Weapons of Mass Distraction is certainly an original, intriguing title for a weblog. I naturally expected it to focus on current events, and was correct in this assumption. I initially found the layout creative and aesthetically pleasing, though I was naturally miffed to discover the site’s navigation was cut off on my screen.
We have here a Canadian news blog which discusses news pertinent to Canadians. As an American, many of the topics were, well, foreign to me. However, I did not find this the least bit alienating. In fact, I was all the more interested. WMD is a news blog, no doubt, though it is pleasantly interspersed with what one could call editorializing, and the author seems to enjoy taking an online quiz now and then.
In essence, we have a very accessable news blog that readers of non-news sites might use as a bridge to new material. We have here the pundit-ish links to news sites accompanied by the author’s thoughts, but we also have subtle strokes of the personal weblog, with pleasantly humanizing diversions from this format. Readers quickly come to trust the author, whom they can easily feel a connection to.
I was especially charmed by the author’s occasional feature, “Saskatchewan or Mars,” which challenges the reader to guess which locale the photo shows. Equally charming is his occasional digression from news into discussing the downfall of porn magazines and various bands. This blog isn’t very old, but the quality of it’s content makes it absolutely adorable. With another six months on it, it would indeed be a very high-quality read. To the author of this site, I say: Blog early, blog often.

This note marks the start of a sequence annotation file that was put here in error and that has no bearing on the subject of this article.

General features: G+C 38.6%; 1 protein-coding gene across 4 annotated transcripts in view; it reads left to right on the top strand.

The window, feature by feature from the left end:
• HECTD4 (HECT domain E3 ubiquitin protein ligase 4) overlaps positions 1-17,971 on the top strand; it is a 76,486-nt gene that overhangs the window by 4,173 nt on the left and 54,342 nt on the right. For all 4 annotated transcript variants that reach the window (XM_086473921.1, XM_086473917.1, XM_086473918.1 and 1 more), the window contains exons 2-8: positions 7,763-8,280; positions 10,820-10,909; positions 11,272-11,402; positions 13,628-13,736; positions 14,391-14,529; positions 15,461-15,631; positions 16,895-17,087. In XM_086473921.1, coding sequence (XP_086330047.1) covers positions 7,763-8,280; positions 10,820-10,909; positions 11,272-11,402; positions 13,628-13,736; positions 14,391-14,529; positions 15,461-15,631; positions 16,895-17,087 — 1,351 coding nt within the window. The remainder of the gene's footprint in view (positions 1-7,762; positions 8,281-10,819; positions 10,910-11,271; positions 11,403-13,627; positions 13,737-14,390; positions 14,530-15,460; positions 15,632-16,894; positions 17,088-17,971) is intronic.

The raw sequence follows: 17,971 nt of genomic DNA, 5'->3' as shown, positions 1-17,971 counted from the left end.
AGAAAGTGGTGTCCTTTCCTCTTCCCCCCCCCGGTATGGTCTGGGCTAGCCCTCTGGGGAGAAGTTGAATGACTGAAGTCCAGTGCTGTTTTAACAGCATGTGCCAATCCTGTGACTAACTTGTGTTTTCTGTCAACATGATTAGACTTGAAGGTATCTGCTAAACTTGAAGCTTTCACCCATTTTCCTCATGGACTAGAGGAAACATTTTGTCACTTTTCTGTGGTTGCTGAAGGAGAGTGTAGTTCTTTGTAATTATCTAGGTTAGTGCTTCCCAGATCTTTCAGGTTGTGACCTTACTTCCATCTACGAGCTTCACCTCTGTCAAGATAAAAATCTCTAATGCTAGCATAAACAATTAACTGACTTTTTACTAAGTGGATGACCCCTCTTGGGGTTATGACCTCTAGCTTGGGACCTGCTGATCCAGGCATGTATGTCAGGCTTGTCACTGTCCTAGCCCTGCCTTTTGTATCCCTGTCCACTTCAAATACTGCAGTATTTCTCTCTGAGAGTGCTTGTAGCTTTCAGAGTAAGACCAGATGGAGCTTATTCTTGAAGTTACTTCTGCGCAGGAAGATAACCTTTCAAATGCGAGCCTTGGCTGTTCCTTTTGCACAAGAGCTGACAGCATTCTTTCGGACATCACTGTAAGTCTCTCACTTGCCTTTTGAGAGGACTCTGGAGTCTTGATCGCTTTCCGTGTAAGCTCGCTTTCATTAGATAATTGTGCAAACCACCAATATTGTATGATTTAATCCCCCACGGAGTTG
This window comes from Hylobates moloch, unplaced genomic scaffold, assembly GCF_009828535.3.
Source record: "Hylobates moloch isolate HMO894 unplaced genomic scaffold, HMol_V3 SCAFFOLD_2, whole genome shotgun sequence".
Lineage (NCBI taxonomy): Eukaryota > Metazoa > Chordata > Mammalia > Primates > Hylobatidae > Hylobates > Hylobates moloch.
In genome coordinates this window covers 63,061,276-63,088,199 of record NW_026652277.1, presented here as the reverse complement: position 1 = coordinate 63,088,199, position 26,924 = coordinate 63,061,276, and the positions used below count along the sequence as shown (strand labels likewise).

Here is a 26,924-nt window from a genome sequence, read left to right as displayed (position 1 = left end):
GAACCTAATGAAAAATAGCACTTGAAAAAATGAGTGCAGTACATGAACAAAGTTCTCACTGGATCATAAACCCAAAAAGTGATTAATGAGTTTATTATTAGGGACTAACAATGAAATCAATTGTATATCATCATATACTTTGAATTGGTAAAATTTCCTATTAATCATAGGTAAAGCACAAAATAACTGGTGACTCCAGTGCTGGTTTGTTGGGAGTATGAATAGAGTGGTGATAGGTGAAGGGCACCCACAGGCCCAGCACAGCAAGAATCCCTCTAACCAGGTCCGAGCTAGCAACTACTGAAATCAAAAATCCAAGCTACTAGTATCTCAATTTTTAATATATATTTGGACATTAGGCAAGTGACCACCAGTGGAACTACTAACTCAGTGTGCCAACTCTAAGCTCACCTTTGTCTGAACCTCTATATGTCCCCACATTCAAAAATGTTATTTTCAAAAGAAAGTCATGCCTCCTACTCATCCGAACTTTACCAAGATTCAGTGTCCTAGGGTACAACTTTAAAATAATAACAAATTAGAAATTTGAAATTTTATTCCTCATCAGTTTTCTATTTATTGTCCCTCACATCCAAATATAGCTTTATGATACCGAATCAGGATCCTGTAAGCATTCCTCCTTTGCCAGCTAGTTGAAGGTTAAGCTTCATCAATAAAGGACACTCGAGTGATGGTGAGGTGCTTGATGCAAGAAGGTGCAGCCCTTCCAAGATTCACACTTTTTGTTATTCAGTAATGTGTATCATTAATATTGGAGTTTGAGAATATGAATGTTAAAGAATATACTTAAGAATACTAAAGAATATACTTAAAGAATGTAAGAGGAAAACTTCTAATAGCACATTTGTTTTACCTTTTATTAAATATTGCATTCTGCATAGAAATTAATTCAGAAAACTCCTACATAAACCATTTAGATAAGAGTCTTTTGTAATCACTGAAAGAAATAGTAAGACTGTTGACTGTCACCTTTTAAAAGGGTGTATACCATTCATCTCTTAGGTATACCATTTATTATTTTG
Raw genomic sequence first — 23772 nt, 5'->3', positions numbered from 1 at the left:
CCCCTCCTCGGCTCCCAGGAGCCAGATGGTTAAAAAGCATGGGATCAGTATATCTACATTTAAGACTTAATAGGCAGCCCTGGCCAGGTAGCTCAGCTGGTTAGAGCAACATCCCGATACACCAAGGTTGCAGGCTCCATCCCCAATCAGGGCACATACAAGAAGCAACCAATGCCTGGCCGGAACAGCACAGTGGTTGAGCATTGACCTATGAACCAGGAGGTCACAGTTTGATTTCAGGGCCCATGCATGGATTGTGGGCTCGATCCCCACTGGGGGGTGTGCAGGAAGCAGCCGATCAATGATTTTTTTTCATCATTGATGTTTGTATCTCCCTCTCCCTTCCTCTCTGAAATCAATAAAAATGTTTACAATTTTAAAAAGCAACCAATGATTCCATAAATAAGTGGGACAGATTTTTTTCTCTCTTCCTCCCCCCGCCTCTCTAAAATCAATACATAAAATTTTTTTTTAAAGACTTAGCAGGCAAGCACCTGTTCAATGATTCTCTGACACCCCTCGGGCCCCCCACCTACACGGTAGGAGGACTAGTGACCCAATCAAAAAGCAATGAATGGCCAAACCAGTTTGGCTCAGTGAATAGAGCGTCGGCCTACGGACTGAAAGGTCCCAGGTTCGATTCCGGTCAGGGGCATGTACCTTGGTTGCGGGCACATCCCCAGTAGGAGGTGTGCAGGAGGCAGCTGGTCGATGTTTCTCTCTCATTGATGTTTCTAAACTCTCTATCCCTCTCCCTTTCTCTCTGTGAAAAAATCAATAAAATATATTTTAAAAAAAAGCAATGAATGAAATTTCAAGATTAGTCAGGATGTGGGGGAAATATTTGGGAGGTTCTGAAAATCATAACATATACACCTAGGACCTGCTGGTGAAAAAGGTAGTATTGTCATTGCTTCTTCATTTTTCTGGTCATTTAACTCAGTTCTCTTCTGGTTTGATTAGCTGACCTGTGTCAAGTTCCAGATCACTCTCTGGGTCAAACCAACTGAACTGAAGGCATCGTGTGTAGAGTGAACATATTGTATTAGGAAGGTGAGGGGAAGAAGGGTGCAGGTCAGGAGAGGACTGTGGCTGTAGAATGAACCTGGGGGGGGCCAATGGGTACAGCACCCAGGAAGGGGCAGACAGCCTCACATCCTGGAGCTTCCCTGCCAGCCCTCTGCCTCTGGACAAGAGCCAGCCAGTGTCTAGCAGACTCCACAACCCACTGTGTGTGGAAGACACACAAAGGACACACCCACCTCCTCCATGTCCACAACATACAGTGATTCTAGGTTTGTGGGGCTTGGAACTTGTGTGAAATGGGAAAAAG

The site loads quickly, and opens with a large sketch of the human head, showing the blood vessels and muscles in blue over a black background. The rest of the page eloquently continues this color scheme, with fairly legible white text. Unfortunately, though, the site appears optimized for large resolutions, and in order to view the navigation, I had to change mine. I could not help but think that, were I not reviewing this site, I would not have bothered with it. I recommend the author review his stylesheets and fix this error. I also recommend adding biographical information, which is almost always a plus with any blog.
I recommend that Danny of WMD keep writing in this digital topos koinos of his. While this isn’t a trove of news, it needn’t be. I suggest readers look at it as a bridge between the world of personal journals and the world of the pundits. All in all, Weapons of Mass Distraction succeeds fabulously at being one man’s outlook on an information-drenched world.
Weapons of Mass Distraction